Tuesday, November 29, 2011

The Fourth Estate

The news media is sometimes referred to as the Fourth Estate of politics. Nineteenth century writers attributed this usage to British parliamentarian Edmund Burke, who used it in a 1787 debate over whether or not to allow press attendance at House of Commons proceedings. In Burke’s reckoning, the other three estates were members of Parliament—Lords Temporal, Lords Spiritual, and Commons—and this framework itself referenced medieval Europe’s “three estates” of clergy, nobles, and commoners. Today, the news media plays a vital role in shaping popular perceptions of events, history, and candidates for public office. Certain politicians have even used their own status as “media darlings” to their advantage when seeking office, while others play off the perceived media antagonism to their campaigns to gain public sympathy.

For an example of the latter, we need look no further than Richard Nixon. His resentful attitude about press coverage of his 1960 presidential race against John F. Kennedy (particularly their televised debates) significantly impacted the rest of his political career. After losing the California gubernatorial race in 1962 to Democratic incumbent Pat Brown he declared, “You won’t have Nixon to kick around anymore because, gentlemen, this is my last press conference.” When seeking the White House again in 1968, Nixon urged the nation’s “Silent Majority” to stand against liberal elites in the press, the Capitol, and on college campuses. The famous “Enemies List” penned in 1971 included dozens of major media figures at nearly every high-circulation newspaper and magazine. Even while under siege during the Watergate investigation in 1973-74, a beleaguered Nixon continued to push back against mounting allegations with dismissive remarks about the popular press’s motivations, and behind the scenes (as revealed by his infamous white house tapes) he made derisive and sometimes obscene remarks about such personalities as Katharine Graham, editor of The Washington Post.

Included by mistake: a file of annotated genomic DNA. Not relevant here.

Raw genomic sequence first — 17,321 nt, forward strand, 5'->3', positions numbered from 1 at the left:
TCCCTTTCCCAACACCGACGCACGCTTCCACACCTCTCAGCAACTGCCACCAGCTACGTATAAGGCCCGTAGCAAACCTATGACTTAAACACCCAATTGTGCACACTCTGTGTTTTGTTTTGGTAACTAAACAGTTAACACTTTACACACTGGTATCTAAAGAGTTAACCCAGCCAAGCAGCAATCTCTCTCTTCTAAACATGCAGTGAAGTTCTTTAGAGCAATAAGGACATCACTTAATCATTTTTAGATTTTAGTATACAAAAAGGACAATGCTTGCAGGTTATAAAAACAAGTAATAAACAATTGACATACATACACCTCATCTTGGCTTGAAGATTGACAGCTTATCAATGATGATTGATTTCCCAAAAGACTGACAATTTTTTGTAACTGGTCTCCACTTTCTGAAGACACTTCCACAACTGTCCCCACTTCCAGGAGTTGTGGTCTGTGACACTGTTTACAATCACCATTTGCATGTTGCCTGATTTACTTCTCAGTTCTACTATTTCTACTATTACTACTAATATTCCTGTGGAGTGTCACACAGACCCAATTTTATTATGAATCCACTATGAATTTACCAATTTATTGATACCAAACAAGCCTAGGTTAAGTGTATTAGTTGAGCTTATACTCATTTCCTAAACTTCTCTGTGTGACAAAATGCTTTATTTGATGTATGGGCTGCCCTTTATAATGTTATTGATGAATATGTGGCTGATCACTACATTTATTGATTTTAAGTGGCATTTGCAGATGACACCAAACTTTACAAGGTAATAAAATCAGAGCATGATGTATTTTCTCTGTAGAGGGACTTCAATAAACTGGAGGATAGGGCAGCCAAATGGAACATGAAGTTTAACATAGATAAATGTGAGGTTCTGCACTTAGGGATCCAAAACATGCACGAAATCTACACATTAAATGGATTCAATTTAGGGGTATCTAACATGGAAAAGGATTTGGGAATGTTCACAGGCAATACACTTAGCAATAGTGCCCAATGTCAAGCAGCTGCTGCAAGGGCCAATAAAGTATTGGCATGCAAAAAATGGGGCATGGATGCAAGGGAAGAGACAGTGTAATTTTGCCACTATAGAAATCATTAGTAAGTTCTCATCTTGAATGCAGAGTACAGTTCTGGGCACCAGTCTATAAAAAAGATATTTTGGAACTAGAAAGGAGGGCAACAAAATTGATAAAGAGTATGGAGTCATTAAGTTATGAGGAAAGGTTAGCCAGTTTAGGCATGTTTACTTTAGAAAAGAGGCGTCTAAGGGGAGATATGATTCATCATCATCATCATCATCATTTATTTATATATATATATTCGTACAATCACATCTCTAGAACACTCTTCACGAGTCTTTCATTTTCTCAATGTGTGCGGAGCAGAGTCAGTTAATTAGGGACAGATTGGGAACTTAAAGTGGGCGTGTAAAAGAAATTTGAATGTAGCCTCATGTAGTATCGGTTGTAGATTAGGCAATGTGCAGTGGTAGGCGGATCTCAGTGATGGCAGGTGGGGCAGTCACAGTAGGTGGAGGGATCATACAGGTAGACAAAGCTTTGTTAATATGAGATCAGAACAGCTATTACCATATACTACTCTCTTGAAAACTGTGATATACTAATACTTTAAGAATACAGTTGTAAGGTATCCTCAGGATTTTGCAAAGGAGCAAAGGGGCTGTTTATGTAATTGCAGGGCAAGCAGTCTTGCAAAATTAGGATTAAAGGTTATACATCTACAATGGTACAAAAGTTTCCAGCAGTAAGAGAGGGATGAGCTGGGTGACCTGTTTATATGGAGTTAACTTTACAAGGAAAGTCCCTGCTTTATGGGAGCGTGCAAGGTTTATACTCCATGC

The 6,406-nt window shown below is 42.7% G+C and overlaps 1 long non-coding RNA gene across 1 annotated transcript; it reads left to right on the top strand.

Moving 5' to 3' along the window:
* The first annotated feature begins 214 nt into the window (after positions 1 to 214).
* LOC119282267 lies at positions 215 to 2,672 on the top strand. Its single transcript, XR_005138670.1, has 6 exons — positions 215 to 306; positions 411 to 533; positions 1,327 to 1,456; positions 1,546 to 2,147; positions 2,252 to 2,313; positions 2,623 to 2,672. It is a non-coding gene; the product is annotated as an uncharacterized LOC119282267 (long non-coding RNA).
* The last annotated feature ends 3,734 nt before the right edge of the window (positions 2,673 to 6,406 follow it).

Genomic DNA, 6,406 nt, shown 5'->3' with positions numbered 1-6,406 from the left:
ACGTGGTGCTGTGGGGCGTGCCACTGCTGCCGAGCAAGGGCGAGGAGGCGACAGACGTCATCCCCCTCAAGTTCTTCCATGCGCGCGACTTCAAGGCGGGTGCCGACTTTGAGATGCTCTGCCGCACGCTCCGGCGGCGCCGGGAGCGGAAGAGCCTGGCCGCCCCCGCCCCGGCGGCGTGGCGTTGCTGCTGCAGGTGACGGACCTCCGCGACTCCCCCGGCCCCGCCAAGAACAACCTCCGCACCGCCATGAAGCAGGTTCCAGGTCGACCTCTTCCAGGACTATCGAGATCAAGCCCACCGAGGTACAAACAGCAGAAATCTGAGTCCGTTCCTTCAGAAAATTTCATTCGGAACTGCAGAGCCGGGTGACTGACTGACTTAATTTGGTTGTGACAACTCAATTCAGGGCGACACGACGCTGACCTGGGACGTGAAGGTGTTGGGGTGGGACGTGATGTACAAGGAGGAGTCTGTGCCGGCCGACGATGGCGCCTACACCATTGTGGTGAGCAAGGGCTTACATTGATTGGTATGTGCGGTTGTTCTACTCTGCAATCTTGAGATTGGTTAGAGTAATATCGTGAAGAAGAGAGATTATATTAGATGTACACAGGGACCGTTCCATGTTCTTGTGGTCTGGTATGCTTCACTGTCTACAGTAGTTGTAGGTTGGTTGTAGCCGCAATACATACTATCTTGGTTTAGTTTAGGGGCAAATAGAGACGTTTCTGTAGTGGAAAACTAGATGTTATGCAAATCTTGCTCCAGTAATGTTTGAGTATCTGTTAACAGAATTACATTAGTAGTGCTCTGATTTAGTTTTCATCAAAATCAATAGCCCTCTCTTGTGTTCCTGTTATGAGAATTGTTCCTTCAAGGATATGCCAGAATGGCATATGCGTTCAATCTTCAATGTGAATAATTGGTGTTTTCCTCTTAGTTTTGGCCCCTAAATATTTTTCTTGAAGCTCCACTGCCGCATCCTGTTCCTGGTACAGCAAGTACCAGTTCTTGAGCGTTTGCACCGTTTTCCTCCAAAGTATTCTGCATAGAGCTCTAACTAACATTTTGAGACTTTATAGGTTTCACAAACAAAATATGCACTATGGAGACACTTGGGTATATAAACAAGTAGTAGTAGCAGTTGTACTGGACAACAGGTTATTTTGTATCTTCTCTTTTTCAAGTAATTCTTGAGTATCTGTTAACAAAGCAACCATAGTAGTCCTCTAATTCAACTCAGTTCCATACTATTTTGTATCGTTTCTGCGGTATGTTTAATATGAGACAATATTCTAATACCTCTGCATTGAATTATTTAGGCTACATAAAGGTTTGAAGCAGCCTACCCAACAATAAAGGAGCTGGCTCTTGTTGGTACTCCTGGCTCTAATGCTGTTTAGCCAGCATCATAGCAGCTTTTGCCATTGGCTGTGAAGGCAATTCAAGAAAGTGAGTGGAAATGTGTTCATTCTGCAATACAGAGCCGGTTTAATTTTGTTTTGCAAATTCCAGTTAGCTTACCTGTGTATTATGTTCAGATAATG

Another Republican presidential hopeful, John McCain, benefited greatly from media coverage in his 2000 primary campaign against George W. Bush. Running on a “maverick” platform that mixed traditional conservative stances on cultural issues and tax policy with reformist proposals on campaign finance reform and management of the federal budget surplus. McCain traveled in a bus dubbed the Straight Talk Express and was said to use every opportunity for positive publicity, including touring the Sunday talk show circuit throughout 1999 discussing the Kosovo conflict and his experience as a prisoner of war in Vietnam. McCain won a 49-to-30 percent victory over national frontrunner Bush in the New Hampshire primary, earning much of his support from moderate Republicans and crossover Independents. A further surge of press coverage ensued for McCain, whose supporters affectionately dubbed themselves “McCainiacs,” heading into the crucial GOP primary in South Carolina.

After a poll showed McCain leading Bush by five points in the conservative state, Bush allied himself on stage with a veteran’s activist, J. Thomas Burch, who accused McCain of “coming home from Vietnam and forgetting us.” The South Carolina campaign would go down in political history as among the most vicious in modern memory, as a still-unidentified party delivered mail and push polls claiming (variably) that McCain had fathered a child out of wedlock, was a “Manchurian candidate” psychologically broken from his days in Vietnam, or that his wife Cindy was a drug addict. Meanwhile, conservative talk show host Rush Limbaugh attacked McCain as a favorite of Democrats and the “liberal media.” Bush defeated McCain in the Palmetto State by 53 percent to 42 percent, and despite victories in Michigan and his home state of Arizona, along with continued sympathy in media circles, McCain’s campaign failed to recover. When he again sought the presidency in 2008, McCain found it difficult to revive his erstwhile press adoration with national newcomer Barack Obama in the race.

Many months (even years) into the campaign season for the 2012 presidential race, its interesting to think about how (of if) the press is shaping the way we see potential candidates. Is there a media darling in the Republican race already?

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